top of page
  • Writer's pictureChristian Elliot

Guest Blog: Putting "Someday" on the Calendar

Ever said "I'll get to 'that' someday" but someday never came.

Turns out, "Someday" isn't on the calendar anywhere. 

I had to put it on the calendar. 


One thing Christian and I realized recently is since we're in the business of creating health breakthroughs, that means, among other things: 

We have to help people clarify the important over the urgent--there's always more you could do than you have time for, and Since change doesn't happen overnight, we have to help clients figure out when and how to sequentially focus on the next important health skills/priorities...without overwhelming our clients.

While human physiology and human nature are timeless (thank goodness), the nuances of each person's situation and (ahem) quirks, means each person needs a personalized strategy. The strategy (not the tactics) is where the breakthroughs happen.


Turn out a lot actually.  

For years I've wanted to learn how to bake my own sourdough bread--as part of a weekly rhythm for my family. But for whatever reason, I chalked up to this huge commitment, shrouded in mystery and complexity.

Logically, I know people have been baking bread for centuries, and the reality is I am in my kitchen making something every day, but when it came to this additional task, that elusive "someday" always found a reason to be delayed. 

Then, something clicked for me (I'll tell you about that in a second), and I realized it was time to put sourdough on the calendar.


One thing I love about my husband is that he's always tinkering with our program. He's constantly asking himself "How can we create better outcomes?"

As Christian has been thinking through some of the lessons from the last few runs of our Breakthrough Weight Loss program, he is turning his creative thinking toward dealing with the realities, excuses, and bandwidth unique to each person. 

The tactics of what to do to become healthier (i.e. make your own sourdough) are usually a lot less complicated than the nuances of someone's skills, situation, and mindset. 


It occurred to me that when it comes to baking bread, I really don't have a desire problem, I have a trade-offs problems, or maybe better stated, a bandwidth problem.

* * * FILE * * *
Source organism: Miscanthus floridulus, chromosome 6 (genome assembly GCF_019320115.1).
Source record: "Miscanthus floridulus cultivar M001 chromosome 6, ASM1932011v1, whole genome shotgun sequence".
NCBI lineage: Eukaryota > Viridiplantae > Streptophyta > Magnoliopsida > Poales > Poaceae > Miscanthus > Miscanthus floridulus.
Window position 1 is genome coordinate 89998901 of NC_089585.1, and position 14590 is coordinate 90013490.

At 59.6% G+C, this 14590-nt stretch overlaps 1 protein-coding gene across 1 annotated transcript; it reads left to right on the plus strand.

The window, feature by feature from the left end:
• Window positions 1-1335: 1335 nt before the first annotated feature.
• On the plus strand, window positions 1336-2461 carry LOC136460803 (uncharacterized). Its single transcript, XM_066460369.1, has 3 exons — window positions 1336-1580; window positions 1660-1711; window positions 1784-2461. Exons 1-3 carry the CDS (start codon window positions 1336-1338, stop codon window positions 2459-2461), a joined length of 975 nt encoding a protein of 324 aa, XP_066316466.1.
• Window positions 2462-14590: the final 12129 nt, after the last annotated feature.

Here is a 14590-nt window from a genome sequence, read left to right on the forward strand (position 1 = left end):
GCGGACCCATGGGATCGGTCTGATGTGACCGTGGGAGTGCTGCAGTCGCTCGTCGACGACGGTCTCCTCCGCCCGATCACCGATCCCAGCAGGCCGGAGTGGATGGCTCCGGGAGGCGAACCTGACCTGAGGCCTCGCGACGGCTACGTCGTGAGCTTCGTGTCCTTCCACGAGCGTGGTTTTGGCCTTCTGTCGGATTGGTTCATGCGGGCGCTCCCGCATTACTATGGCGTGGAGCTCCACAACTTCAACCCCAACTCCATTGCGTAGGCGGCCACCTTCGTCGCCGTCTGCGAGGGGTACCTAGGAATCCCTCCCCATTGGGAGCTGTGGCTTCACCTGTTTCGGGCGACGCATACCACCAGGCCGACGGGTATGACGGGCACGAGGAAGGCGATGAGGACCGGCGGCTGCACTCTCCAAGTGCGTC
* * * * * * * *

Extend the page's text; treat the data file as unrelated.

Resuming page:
There are always other things I could be doing, and babysitting a sourdough starter for five days in a row (without a guarantee I'll be successful), along with the additional task of making and baking the bread weekly forced me to think hard about where it would fit.


What clicked for me is this: To put, learning-to-make-sourdough on my calendar, I had about three ways to make it happen. I could:

Give myself permission to take something off calendar (my least favorite). Take a hard look at how I steward my time, and clarify if there are time opportunities I am wasting (ouch).Reflect on my emotional bandwidth around the times I am already in the kitchen and ask myself if the extra effort just feels like too much, or if it actually is too much.


It has taken me years to develop the discipline of meal planning and a solid dinner/kitchen routine, and now that I have it down (and even find it enjoyable), I genuinely believe this additional task won't break me!

And because I know accountability makes most new efforts better, I am walking through this endeavor on Facebook Live this week. I'll be on there between 4:00 to 5:00 everyday showing you my progress and telling you want I'm learning.

I got started yesterday. Check it out below.

Hope you can join me!

Here's to you putting your own version of  "make sourdough bread" on the schedule,

Nina...and Christian

PS. If you like this video you may be interested to know we have a whole, in-depth series of cooking classes as part of our Breakthrough Weight Loss program. I recorded them all myself and I'm quite proud of them. 

Family hike at White Oak Canyon in VA
Nina, Christian and the gang

54 views0 comments
bottom of page